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Rosetta may be crashing, but can still save lives on Earth

The Rosetta Mission will end with a controlled descent to the surface of its comet on 30 September 2016, but its legacy will live on in applications, such as detecting cancer and in industry.

The European Space Agency’s (ESA) Rosetta spacecraft arrived at Comet 67P on 6 August 2014, following a 10-year journey through our solar system after its launch on 2 March 2004. The Philae Lander was sent down to the surface of the comet on 12 November 2014, marking the first ever controlled landing on a comet.

The OU legacy from the Rosetta Mission is a mini research laboratory called Ptolemy. Designed by OU space scientists and Rutherford Appleton Laboratories to “sniff” and detect the isotopic make-up of the comet, expertise developed for Ptolemy is now being adapted for use in the health sector and industry.

“Missions like Rosetta really push the boundaries of science and engineering, and space technology is changing lives here on Earth,” said Dr Geraint Morgan, Researcher in the OU’s Space Science priority research area.

Dr Morgan and his colleagues in Space Science have used Ptolemy expertise to develop a procedure that mimics how dogs smell and is able to “sniff” cancer 24 hours a day. One of the applications being explored is faster, more accurate detection of prostate cancer, one of the most deadly types for men in the UK.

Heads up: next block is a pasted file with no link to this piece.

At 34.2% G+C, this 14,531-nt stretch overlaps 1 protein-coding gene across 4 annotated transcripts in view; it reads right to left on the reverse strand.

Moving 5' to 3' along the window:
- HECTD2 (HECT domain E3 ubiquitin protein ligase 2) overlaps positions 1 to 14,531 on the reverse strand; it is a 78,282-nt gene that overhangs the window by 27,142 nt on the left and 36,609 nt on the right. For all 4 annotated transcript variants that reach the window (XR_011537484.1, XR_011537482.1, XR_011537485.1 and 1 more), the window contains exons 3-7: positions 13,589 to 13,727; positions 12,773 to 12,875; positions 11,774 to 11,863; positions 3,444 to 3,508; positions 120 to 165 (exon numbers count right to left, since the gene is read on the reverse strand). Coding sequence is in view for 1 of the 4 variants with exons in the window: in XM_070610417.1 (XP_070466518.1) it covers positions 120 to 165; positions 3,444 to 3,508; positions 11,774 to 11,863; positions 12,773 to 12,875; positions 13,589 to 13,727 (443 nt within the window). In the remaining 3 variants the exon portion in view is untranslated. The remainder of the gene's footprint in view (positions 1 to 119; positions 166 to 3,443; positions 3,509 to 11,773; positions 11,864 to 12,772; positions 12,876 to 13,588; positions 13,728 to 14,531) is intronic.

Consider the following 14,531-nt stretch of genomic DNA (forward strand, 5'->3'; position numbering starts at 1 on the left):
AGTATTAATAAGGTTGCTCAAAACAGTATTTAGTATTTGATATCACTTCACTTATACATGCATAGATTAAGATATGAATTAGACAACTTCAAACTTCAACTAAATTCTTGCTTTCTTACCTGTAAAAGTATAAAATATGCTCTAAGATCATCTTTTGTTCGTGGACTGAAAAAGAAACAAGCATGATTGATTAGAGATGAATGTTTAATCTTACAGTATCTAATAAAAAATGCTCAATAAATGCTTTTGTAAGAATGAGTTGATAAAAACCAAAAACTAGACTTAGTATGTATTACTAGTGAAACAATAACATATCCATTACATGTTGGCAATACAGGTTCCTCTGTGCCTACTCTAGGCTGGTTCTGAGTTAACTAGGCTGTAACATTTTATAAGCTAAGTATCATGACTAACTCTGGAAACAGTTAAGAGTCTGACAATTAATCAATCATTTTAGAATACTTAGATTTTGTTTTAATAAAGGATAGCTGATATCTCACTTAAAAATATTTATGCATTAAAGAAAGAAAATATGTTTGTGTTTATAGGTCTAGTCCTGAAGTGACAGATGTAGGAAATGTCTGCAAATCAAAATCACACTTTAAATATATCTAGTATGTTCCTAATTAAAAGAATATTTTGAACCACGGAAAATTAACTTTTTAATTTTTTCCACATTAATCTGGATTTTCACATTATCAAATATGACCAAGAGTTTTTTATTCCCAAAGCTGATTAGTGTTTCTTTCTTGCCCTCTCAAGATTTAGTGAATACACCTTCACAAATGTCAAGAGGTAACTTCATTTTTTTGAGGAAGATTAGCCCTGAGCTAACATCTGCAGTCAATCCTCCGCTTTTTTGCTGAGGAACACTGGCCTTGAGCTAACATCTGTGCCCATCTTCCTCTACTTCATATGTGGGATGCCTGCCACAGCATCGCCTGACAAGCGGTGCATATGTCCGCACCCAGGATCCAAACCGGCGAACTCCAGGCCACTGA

OU Ptolemy research has also been used to create an atmosphere analyser to measure the quality of the air inside British submarines and raise alerts if there is a build-up of dangerous gases, such as CO2.

Most recently, the Rosetta space expertise has been used to detect the quality of perfumes by perfumeries in Paris, and is now also being applied by hoteliers to “sniff” for bed bugs.

Watch the video to hear what Dr Morgan has to say about real world applications of Rosetta research.

The Rosetta Mission is just one example of how OU space scientists are involved in some of the most challenging and exciting space missions. The OU will launch a new MSc in Space Science and Technology in January 2017 to equip graduates with the skills to support the UK space industry on future missions.

Confirmation of the end of the Rosetta Mission is expected from ESA’s main control room at 11:20 GMT or 13:20 CEST +/- 20 minutes on 30 September 2016, with the spacecraft set on a collision course with the comet the evening before.

The real world applications of the Rosetta Mission is just one of the events being marked by OU Space Month.

Find out more about OU Space Science research.